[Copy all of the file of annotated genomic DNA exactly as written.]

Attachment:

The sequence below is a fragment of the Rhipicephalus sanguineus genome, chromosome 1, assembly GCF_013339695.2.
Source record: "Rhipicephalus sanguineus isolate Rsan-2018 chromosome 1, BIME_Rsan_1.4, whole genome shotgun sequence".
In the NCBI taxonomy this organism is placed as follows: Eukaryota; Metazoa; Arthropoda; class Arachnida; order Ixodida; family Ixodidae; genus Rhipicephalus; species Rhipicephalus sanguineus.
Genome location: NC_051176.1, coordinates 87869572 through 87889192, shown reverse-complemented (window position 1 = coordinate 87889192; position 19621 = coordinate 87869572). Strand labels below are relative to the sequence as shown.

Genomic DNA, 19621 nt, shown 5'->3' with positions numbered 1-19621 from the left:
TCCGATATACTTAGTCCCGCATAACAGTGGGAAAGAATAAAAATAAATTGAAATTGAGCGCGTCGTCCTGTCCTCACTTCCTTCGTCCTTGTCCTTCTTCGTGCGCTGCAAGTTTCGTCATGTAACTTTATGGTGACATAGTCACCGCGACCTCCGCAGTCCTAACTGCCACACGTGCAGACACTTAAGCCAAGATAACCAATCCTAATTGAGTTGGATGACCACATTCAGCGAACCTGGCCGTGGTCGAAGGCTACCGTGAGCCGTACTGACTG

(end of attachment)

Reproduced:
The sequence below is a fragment of the Rhipicephalus sanguineus genome, chromosome 1, assembly GCF_013339695.2.
Source record: "Rhipicephalus sanguineus isolate Rsan-2018 chromosome 1, BIME_Rsan_1.4, whole genome shotgun sequence".
In the NCBI taxonomy this organism is placed as follows: Eukaryota; Metazoa; Arthropoda; class Arachnida; order Ixodida; family Ixodidae; genus Rhipicephalus; species Rhipicephalus sanguineus.
Genome location: NC_051176.1, coordinates 87869572 through 87889192, shown reverse-complemented (window position 1 = coordinate 87889192; position 19621 = coordinate 87869572). Strand labels below are relative to the sequence as shown.

Genomic DNA, 19621 nt, shown 5'->3' with positions numbered 1-19621 from the left:
TCCGATATACTTAGTCCCGCATAACAGTGGGAAAGAATAAAAATAAATTGAAATTGAGCGCGTCGTCCTGTCCTCACTTCCTTCGTCCTTGTCCTTCTTCGTGCGCTGCAAGTTTCGTCATGTAACTTTATGGTGACATAGTCACCGCGACCTCCGCAGTCCTAACTGCCACACGTGCAGACACTTAAGCCAAGATAACCAATCCTAATTGAGTTGGATGACCACATTCAGCGAACCTGGCCGTGGTCGAAGGCTACCGTGAGCCGTACTGACTG